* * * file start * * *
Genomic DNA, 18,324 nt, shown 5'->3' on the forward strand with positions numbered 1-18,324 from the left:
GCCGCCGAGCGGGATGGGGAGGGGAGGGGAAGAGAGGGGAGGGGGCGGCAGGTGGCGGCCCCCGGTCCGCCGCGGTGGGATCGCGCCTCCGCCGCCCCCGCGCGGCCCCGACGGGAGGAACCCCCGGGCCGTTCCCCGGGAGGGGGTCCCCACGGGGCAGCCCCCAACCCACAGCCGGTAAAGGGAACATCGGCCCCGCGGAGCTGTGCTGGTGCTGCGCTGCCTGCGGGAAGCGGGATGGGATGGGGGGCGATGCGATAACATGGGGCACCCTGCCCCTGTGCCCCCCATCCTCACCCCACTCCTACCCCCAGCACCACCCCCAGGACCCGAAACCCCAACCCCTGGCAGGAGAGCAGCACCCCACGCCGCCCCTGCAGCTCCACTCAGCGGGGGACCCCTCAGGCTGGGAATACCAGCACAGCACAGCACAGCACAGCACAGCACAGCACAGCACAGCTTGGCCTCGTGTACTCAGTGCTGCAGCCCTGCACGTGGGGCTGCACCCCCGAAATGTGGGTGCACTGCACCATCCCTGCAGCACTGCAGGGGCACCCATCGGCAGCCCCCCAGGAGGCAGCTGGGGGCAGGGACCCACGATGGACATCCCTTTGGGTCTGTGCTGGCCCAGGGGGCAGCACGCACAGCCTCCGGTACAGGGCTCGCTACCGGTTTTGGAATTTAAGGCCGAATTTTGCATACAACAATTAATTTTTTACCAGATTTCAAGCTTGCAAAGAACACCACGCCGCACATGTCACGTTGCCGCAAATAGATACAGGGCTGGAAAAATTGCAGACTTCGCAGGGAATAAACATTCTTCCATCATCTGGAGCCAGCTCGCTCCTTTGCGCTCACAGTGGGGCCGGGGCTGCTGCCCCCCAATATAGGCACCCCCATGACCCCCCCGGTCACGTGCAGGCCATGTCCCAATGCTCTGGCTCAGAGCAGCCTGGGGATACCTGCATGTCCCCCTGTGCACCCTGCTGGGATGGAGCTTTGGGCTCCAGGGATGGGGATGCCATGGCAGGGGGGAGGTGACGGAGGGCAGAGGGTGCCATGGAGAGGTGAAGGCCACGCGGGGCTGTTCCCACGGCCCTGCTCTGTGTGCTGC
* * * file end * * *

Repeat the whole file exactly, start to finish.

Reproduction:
Genomic DNA, 18,324 nt, shown 5'->3' on the forward strand with positions numbered 1-18,324 from the left:
GCCGCCGAGCGGGATGGGGAGGGGAGGGGAAGAGAGGGGAGGGGGCGGCAGGTGGCGGCCCCCGGTCCGCCGCGGTGGGATCGCGCCTCCGCCGCCCCCGCGCGGCCCCGACGGGAGGAACCCCCGGGCCGTTCCCCGGGAGGGGGTCCCCACGGGGCAGCCCCCAACCCACAGCCGGTAAAGGGAACATCGGCCCCGCGGAGCTGTGCTGGTGCTGCGCTGCCTGCGGGAAGCGGGATGGGATGGGGGGCGATGCGATAACATGGGGCACCCTGCCCCTGTGCCCCCCATCCTCACCCCACTCCTACCCCCAGCACCACCCCCAGGACCCGAAACCCCAACCCCTGGCAGGAGAGCAGCACCCCACGCCGCCCCTGCAGCTCCACTCAGCGGGGGACCCCTCAGGCTGGGAATACCAGCACAGCACAGCACAGCACAGCACAGCACAGCACAGCACAGCTTGGCCTCGTGTACTCAGTGCTGCAGCCCTGCACGTGGGGCTGCACCCCCGAAATGTGGGTGCACTGCACCATCCCTGCAGCACTGCAGGGGCACCCATCGGCAGCCCCCCAGGAGGCAGCTGGGGGCAGGGACCCACGATGGACATCCCTTTGGGTCTGTGCTGGCCCAGGGGGCAGCACGCACAGCCTCCGGTACAGGGCTCGCTACCGGTTTTGGAATTTAAGGCCGAATTTTGCATACAACAATTAATTTTTTACCAGATTTCAAGCTTGCAAAGAACACCACGCCGCACATGTCACGTTGCCGCAAATAGATACAGGGCTGGAAAAATTGCAGACTTCGCAGGGAATAAACATTCTTCCATCATCTGGAGCCAGCTCGCTCCTTTGCGCTCACAGTGGGGCCGGGGCTGCTGCCCCCCAATATAGGCACCCCCATGACCCCCCCGGTCACGTGCAGGCCATGTCCCAATGCTCTGGCTCAGAGCAGCCTGGGGATACCTGCATGTCCCCCTGTGCACCCTGCTGGGATGGAGCTTTGGGCTCCAGGGATGGGGATGCCATGGCAGGGGGGAGGTGACGGAGGGCAGAGGGTGCCATGGAGAGGTGAAGGCCACGCGGGGCTGTTCCCACGGCCCTGCTCTGTGTGCTGC